I recently got back from a year abroad, where I had the pleasure of having my first backpacking experience. I learned a lot – some would even say that I developed skills which would be admirable in the workforce. What are these skills though? I came up with a slightly different list.
On behalf of every backpacker, I’d like to present a list of 10 ‘skills’ for which I feel we should all qualify. Although, if you plan on getting a job at any stage in the near future then I wouldn't recommend using this list. Being able to drink excessive amounts isn’t impressive to the average employer – unless you plan on being a professional wine taster that is.
10 skills gained from backpacking
1. Punctuality – because if you didn’t catch the only bus taking you to your next adventure, you’d be stuck in that small town a lot longer than you had clean underwear for.
2. Resilience – pushing your body to the limits by having one too many drinks and getting only three hours sleep but still managing to wake yourself up in time for your free breakfast. It’s an unspoken cardinal rule in backpacker world that if there’s a freebie going, you take it!
3. Problem solving – aimlessly exploring the city, getting extremely lost and having to determine how to get back to your accommodation with nothing more than a trusty old brick of a phone to help you (about as useful as a chocolate kettle) all requires superior problem solving skills.
4. Organising – perhaps that’s too generous a word; organised chaos, on the other hand, is a great backpacker trait. Having the contents of your bag in a way that makes perfect sense to you, but to everyone else it’s just a plain old mess.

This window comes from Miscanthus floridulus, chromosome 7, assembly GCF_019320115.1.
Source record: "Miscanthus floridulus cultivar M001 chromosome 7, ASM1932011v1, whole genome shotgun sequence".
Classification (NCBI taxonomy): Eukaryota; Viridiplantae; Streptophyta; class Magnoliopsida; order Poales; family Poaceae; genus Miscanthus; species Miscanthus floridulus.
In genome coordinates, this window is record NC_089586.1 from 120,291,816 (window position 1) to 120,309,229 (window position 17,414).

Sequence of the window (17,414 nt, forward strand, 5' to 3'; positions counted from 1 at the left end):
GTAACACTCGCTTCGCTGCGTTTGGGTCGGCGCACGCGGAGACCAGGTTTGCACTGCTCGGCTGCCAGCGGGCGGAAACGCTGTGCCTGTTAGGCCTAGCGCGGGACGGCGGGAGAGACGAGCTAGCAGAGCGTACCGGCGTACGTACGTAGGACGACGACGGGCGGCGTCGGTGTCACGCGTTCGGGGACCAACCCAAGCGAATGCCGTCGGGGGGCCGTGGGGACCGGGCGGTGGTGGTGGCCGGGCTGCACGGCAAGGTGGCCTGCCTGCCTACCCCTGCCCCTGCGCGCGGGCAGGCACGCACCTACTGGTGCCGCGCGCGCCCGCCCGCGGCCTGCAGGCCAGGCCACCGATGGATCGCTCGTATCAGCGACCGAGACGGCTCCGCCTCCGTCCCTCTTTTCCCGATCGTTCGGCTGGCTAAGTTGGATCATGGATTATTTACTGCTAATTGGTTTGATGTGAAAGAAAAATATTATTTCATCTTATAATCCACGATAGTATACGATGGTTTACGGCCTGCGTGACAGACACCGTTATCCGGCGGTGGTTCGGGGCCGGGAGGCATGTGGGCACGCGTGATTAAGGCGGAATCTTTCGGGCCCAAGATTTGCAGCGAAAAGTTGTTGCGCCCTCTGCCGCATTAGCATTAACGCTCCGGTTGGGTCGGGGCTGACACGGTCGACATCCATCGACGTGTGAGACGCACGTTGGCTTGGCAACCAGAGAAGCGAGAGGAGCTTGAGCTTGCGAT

5. Negotiating – becoming a master at negotiating the price down or agreeing to do a clothes swap. Trust me, finding a girl with the same taste and similar sized clothing to you isn’t as easy as it sounds.
6. Research skills – sourcing out all the bars which do happy hour and going to them on the corresponding day, or finding out which musuems or events have free admission on which days.
7. Decision making – to go out or to go ‘out out’, that is the question.
8. Interpersonal skills – it’s impossible not to acquire this skill when you’re sharing a room with as many as 19 people at times and having people in your personal space on a daily basis.
9. Flexibility – getting so used to plans changing and falling apart that you become ‘flexible’, which in some cases might mean that you no longer have enough energy or strength to care.
10. Teamwork – going from shyly smiling at someone in the corridor to three days later when you’ve got private jokes, you’re sharing food, behaving like siblings and calling yourself a ‘team’.